The Chemotherapy Room
Hester Hill Schnipper, LICSW, OSW-C Program Manager Emeritus, Oncology, Social Work
DECEMBER 10, 2019
All cancer treatment facilities have a designated area for chemotherapy infusions. For virtually all new patients, the first step into the Infusion Area (aka "The Chemo Room") is scary. You have no idea what to expect and envision something quite grim. Perhaps you imagine a large space full of very ill-appearing people, most of whom might be either sleeping or vomiting. Mostly, you are thinking about yourself and what lies ahead. Will it hurt? Who will be my chemo nurse and will I like her/him? How sick will I be? And, above all else, is this going to work and stop the cancer?
What you see will be quite different from your imaginings. I think that, wherever they are, most Infusion Areas are alike. They may be bigger or smaller, have more or fewer private rooms or spaces, and more or less attention paid to exterior views and décor. They all have large chairs (think oversized recliners), and a few hospital-like rooms for patients who are very ill or will be spending the entire day for a long treatment. Most have some way to increase privacy if that is your choice, usually a curtain that can be pulled around the treatment chair. There are likely to be one or two regular chairs for accompanying family or friends, a small television, and always a chest of supplies for the nurse.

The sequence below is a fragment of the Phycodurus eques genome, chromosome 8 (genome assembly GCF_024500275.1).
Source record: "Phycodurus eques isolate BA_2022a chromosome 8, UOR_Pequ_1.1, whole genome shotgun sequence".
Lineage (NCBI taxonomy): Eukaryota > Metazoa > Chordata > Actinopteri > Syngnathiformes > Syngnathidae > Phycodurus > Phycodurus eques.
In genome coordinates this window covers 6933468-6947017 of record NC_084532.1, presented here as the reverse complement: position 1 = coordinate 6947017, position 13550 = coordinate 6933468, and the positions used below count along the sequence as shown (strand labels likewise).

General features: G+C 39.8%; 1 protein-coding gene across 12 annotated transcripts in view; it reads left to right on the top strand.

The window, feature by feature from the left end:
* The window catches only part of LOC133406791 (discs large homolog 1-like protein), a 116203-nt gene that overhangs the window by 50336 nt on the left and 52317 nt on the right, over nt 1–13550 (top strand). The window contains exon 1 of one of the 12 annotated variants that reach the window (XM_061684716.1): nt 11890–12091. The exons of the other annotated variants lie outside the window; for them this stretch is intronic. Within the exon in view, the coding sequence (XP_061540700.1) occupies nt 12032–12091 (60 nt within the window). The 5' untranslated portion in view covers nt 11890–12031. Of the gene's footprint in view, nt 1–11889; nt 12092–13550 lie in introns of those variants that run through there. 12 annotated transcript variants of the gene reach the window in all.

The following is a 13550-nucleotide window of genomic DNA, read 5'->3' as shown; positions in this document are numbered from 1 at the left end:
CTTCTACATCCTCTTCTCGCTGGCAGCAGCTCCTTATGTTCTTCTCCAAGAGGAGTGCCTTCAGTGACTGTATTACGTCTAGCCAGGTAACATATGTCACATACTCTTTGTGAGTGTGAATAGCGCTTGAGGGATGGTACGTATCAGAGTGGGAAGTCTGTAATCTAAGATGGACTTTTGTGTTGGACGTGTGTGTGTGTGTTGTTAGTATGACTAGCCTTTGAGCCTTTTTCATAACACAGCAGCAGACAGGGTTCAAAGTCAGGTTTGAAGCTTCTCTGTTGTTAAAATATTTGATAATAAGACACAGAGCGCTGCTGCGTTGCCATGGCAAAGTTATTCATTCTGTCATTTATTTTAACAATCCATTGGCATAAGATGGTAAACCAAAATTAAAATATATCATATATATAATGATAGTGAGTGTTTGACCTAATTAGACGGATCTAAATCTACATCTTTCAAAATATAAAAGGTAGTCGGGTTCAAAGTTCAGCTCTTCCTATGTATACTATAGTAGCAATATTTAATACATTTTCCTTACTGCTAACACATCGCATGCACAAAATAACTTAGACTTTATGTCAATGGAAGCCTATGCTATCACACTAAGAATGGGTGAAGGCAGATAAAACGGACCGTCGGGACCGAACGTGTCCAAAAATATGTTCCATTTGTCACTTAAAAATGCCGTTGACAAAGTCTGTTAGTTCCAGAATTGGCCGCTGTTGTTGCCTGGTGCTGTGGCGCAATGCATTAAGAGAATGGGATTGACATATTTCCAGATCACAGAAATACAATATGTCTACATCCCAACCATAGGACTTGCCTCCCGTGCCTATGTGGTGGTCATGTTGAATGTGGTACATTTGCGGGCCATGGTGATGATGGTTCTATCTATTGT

When the room is full, it is bustling. There will be people chatting and, as hard as this may be to imagine, even laughing. There are nurses sitting at some chairs, talking and managing the infusion itself. There are other staff people, nursing assistants or techs or doctors or social workers, moving around and talking to others. The patients themselves, all hooked up to IVs or waiting to be connected, are occasionally sleeping, but are much more likely to be talking or working on a tablet or computer or watching the television or a movie. There is food. Most treatment centers provide some snacks and, perhaps, lunch to patients, and many people bring their own. Thankfully, everyone seems to recognize that this is not the place for smelly food, so you don't have to contend with odors that might be unpleasant.
You will see that thought has been given to increasing your comfort. There are warm blankets and pillows available. There are, per above, curtains or screens to provide privacy. You can always ask for tea or a cold beverage, and someone will be constantly checking in to monitor the infusion and your well-being.
What is very special about BIDMC are our Patient to Patient, Heart to Heart volunteers who work in the Infusion Area. They are all individuals who have been through chemotherapy themselves and have been trained to be thoughtful supporters of other patients and families receiving treatment. They are not there to talk about themselves (although they will, of course, answer your questions), but to listen to your story, to keep you company, to distract you if you would like to think about something different. Through the years, we have had all kinds of wonderful people in this role, each bringing their own talents. Some brought home-baked treats each week (until the rules changed and that was deemed unacceptable) while others were prepared to talk endlessly about the Red Sox or last night's football game.
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What is most surprising is how quickly this space will seem familiar and comfortable. New patients are shocked and disbelieving when told that they eventually may even feel reluctant to leave, to say good-bye to the nurses and volunteers and other staff, but it is true. People coming back for follow-up medical visits often take a detour to the Treatment Area to visit their friends.
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